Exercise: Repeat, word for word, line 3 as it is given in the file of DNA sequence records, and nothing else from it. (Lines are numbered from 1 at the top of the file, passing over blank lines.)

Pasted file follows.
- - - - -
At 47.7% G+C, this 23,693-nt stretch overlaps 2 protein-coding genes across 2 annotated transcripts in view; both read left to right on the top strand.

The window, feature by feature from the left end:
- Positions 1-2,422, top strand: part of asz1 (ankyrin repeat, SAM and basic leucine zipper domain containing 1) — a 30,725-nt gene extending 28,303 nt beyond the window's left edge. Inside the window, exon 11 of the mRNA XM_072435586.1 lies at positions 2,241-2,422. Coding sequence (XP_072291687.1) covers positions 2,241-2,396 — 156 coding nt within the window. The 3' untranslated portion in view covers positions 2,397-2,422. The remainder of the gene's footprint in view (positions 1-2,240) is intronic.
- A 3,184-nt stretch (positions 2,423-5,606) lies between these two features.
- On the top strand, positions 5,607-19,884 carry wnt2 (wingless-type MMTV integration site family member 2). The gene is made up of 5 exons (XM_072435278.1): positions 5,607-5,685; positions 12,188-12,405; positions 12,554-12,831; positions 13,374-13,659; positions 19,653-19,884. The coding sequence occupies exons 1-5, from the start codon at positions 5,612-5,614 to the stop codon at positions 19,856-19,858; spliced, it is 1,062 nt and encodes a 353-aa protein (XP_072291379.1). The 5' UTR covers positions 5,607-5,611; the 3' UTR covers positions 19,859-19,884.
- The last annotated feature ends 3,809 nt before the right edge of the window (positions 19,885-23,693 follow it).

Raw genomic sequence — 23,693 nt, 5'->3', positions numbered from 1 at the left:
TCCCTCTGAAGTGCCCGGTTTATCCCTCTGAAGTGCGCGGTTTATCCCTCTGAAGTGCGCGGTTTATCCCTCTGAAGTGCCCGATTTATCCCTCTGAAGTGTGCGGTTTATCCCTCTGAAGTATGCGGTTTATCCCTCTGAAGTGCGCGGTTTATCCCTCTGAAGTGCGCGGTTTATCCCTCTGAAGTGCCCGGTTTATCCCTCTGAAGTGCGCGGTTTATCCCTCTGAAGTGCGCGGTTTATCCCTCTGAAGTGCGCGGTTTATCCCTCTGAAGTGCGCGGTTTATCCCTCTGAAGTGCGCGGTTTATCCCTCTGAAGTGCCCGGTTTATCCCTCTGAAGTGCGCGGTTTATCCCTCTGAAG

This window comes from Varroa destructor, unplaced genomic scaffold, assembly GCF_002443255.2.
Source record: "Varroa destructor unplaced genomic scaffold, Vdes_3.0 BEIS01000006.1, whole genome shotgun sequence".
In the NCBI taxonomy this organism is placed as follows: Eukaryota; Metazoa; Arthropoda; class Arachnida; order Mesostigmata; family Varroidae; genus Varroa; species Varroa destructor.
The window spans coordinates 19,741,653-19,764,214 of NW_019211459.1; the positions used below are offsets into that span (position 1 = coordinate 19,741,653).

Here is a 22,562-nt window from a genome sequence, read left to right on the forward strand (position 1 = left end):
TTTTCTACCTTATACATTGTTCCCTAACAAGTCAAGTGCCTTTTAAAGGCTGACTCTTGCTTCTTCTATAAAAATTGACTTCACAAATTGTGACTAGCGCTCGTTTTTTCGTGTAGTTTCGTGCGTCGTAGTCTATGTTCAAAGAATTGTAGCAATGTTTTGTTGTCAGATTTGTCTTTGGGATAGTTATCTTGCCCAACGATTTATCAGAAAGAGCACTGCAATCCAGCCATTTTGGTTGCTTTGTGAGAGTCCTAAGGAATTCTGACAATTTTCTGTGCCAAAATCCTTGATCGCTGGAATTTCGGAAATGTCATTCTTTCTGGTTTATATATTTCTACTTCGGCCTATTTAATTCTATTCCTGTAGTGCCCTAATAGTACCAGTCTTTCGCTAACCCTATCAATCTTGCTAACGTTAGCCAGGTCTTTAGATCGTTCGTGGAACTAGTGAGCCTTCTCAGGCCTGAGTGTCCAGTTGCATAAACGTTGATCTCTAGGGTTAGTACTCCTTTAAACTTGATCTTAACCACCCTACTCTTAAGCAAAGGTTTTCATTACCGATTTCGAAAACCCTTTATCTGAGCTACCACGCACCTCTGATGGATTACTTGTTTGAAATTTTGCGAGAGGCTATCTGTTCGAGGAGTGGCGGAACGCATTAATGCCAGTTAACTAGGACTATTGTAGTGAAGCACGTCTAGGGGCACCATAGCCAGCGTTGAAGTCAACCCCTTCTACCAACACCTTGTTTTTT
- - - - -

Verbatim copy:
- Positions 1-2,422, top strand: part of asz1 (ankyrin repeat, SAM and basic leucine zipper domain containing 1) — a 30,725-nt gene extending 28,303 nt beyond the window's left edge. Inside the window, exon 11 of the mRNA XM_072435586.1 lies at positions 2,241-2,422. Coding sequence (XP_072291687.1) covers positions 2,241-2,396 — 156 coding nt within the window. The 3' untranslated portion in view covers positions 2,397-2,422. The remainder of the gene's footprint in view (positions 1-2,240) is intronic.